Here come seasonal allergies thanks to culprits such as tree pollens and that grass springing up tall.
Only this year, concerns about the coronavirus linger, as well. Sniffs and sneezes might get viewed with higher suspicion. Seasonal allergy symptoms, along with those for asthma, could raise alarms for sufferers worried about COVID-19.
However, there are key differences and ways to manage the conditions for better health, experts say. Dr. Steven Kernerman, an allergist with Spokane Allergy and Asthma Clinic, suspects Spokane is having a stronger pollen season this year.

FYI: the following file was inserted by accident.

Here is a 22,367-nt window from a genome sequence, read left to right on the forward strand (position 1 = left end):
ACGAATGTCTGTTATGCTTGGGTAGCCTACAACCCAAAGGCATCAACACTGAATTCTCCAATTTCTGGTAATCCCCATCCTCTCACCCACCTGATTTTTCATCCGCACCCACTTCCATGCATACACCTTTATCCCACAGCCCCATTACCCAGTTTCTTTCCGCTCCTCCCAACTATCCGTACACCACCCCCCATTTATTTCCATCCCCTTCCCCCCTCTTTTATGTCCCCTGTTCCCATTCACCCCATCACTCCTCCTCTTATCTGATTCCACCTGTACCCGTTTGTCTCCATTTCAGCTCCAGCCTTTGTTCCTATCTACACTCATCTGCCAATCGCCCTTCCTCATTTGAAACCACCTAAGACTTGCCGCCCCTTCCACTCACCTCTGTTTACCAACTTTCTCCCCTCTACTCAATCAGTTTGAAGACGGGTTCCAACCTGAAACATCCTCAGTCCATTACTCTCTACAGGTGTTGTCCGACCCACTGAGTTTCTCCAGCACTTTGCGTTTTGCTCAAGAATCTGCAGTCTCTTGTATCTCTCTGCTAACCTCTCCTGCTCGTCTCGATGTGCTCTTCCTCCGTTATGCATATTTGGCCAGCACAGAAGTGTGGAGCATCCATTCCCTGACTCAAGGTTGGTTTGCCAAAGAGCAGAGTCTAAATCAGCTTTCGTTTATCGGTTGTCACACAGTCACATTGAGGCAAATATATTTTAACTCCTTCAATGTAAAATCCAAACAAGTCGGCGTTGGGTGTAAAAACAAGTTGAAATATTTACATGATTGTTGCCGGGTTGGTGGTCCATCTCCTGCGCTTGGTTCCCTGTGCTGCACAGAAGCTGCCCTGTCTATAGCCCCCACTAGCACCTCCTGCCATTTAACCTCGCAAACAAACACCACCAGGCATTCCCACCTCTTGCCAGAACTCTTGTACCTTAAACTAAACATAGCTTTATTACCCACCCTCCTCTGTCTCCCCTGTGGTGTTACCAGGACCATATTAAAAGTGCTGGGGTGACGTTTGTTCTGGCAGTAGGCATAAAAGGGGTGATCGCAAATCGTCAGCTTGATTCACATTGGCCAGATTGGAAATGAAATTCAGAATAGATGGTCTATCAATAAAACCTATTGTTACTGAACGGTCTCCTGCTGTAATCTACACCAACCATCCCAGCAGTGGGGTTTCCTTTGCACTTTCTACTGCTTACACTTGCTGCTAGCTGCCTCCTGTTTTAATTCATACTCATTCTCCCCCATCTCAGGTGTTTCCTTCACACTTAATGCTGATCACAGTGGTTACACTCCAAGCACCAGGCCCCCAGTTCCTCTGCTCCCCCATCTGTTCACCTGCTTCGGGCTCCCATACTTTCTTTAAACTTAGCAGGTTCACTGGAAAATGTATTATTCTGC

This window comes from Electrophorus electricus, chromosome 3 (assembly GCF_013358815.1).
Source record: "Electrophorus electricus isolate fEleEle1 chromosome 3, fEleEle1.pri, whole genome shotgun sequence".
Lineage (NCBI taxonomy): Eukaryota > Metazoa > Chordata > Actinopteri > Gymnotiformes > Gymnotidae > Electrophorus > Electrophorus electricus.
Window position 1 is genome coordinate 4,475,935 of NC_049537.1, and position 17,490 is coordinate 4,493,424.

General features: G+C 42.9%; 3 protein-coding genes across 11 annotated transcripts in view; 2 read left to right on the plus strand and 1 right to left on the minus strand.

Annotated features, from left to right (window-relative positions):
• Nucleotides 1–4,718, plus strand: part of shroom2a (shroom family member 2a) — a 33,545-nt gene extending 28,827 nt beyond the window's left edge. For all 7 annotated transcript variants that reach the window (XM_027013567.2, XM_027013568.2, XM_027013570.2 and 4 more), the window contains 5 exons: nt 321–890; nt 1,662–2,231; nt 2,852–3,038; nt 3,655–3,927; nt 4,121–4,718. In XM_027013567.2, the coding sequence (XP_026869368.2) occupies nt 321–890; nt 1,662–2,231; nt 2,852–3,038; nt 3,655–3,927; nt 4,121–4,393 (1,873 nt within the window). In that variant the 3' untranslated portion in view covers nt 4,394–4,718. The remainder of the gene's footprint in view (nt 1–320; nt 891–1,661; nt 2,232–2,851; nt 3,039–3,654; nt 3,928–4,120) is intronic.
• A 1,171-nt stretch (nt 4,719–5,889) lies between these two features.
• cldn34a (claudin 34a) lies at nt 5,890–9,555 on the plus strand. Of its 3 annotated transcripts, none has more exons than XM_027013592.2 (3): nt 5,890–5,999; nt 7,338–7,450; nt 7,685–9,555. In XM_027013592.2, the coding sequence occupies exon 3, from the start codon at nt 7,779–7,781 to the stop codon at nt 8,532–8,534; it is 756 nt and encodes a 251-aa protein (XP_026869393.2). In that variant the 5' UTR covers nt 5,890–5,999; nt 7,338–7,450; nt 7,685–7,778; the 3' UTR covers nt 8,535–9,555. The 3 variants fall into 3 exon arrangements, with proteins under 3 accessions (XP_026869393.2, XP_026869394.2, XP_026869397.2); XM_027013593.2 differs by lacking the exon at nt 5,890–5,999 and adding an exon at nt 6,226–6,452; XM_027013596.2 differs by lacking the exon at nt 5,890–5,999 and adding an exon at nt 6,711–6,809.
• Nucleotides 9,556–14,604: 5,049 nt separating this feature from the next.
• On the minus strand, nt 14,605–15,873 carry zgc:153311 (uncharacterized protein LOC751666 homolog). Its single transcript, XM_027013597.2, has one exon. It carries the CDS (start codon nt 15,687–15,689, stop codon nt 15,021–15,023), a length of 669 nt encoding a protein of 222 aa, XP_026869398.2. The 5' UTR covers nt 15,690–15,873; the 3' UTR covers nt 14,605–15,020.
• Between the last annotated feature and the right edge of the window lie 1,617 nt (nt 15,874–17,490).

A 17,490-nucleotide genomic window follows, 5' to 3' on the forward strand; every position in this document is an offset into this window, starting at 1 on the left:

It seems were having a bit stronger pollen season just in terms of people mentioning it, Kernerman said. But COVID-19 restrictions have meant no official pollen counts locally at least as of May 21.
The triggers right now, just from historic information, we know as a general rule that the tree pollen is kind of declining right now, and the grass pollen is increasing as we speak.
But dont blame the yellow pine pollen, which is benign. Rather, common irritants are from trees such as alder, birch, cottonwood and sycamore. You might want to avoid fields of grass, too, especially if theyre uncut and showing those spikes where pollen rests.
To tell if symptoms are ...